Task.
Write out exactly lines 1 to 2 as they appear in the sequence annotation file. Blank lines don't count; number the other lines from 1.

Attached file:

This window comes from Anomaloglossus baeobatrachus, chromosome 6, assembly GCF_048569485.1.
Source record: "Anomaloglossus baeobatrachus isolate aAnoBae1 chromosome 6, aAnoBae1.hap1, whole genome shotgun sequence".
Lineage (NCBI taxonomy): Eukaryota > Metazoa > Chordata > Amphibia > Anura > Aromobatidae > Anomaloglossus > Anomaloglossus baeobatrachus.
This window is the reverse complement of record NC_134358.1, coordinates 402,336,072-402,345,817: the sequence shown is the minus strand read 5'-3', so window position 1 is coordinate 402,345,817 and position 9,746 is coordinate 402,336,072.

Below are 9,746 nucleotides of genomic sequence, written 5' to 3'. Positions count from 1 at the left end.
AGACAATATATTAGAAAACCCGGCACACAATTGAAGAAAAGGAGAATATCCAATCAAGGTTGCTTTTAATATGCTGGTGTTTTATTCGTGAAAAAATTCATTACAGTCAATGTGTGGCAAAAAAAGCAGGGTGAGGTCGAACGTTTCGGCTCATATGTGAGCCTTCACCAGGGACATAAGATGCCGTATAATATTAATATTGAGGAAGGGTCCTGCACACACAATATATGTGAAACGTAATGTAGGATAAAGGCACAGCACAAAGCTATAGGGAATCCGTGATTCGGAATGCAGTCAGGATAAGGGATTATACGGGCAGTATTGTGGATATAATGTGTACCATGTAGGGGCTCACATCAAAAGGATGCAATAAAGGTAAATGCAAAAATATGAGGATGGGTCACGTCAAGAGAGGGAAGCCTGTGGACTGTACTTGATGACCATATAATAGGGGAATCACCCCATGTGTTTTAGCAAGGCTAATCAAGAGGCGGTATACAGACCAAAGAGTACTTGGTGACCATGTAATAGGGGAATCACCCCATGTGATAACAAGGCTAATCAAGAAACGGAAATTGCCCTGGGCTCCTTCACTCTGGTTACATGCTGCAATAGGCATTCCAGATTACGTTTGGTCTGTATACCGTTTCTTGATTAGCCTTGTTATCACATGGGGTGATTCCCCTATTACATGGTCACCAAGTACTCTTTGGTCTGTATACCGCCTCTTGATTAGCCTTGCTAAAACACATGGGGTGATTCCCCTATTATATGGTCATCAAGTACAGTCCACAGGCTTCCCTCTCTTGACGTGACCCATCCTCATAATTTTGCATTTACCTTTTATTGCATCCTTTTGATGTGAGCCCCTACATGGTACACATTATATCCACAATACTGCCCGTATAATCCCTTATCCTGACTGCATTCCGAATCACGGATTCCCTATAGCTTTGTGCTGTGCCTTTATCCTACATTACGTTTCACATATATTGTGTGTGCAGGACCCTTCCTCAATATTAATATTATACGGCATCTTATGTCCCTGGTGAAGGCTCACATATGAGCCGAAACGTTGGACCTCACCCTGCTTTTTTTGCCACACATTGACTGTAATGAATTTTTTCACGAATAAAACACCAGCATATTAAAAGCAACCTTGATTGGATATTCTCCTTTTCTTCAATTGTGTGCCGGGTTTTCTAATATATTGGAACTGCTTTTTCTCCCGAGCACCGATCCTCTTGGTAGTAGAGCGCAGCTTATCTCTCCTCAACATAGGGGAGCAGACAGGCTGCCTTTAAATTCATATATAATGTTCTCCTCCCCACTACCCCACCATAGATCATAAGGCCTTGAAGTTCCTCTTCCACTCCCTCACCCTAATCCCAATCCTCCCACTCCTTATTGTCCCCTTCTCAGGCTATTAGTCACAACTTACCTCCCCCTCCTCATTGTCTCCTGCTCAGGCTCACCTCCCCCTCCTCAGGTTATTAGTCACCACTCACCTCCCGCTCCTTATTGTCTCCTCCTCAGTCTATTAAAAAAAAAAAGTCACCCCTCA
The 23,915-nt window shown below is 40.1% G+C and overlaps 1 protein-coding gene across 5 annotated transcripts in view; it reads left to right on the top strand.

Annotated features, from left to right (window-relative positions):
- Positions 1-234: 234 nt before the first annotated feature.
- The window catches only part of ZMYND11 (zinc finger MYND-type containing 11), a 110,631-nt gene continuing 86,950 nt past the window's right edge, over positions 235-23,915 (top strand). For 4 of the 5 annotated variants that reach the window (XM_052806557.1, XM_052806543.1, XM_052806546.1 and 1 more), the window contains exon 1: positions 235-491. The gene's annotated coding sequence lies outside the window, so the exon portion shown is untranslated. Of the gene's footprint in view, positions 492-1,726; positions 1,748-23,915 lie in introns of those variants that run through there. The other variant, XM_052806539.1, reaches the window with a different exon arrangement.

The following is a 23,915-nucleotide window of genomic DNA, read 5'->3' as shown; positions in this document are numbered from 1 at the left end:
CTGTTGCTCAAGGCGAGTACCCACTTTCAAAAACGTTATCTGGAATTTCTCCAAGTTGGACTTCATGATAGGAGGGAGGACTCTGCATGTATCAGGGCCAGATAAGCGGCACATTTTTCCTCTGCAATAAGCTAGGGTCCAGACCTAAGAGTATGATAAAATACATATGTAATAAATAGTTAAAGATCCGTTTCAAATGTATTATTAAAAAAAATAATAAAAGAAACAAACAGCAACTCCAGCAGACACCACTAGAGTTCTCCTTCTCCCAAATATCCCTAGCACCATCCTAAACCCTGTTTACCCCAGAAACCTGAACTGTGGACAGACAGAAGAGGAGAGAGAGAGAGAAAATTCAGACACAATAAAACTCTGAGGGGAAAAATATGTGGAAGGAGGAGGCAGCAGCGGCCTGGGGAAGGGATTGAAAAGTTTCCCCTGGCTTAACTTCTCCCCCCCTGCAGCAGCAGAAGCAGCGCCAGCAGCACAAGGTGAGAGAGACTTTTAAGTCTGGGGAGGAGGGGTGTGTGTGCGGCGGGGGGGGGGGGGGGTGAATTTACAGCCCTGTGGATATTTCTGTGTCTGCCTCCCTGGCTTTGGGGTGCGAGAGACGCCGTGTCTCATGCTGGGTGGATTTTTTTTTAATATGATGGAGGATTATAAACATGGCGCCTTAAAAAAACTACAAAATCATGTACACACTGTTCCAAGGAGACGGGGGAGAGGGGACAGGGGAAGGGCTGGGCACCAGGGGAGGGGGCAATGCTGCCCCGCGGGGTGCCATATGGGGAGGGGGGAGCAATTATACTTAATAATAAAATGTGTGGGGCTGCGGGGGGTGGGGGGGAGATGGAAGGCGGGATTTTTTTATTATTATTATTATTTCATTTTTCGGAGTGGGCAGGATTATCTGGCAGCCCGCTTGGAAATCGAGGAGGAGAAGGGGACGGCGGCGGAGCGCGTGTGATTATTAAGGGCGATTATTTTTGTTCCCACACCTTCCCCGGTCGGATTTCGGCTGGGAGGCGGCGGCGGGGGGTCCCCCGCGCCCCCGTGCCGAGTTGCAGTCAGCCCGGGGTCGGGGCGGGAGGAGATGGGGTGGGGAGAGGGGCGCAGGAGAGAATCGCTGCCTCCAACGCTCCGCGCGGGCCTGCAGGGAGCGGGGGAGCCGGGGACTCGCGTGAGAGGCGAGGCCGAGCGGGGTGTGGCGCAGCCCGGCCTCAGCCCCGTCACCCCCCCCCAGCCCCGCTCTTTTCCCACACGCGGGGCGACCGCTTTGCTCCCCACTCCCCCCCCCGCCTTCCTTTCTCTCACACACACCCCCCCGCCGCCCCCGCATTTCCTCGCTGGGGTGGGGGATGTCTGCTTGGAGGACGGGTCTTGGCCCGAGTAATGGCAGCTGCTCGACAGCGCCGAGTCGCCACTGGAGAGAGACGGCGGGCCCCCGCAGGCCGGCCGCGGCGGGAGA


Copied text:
This window comes from Anomaloglossus baeobatrachus, chromosome 6, assembly GCF_048569485.1.
Source record: "Anomaloglossus baeobatrachus isolate aAnoBae1 chromosome 6, aAnoBae1.hap1, whole genome shotgun sequence".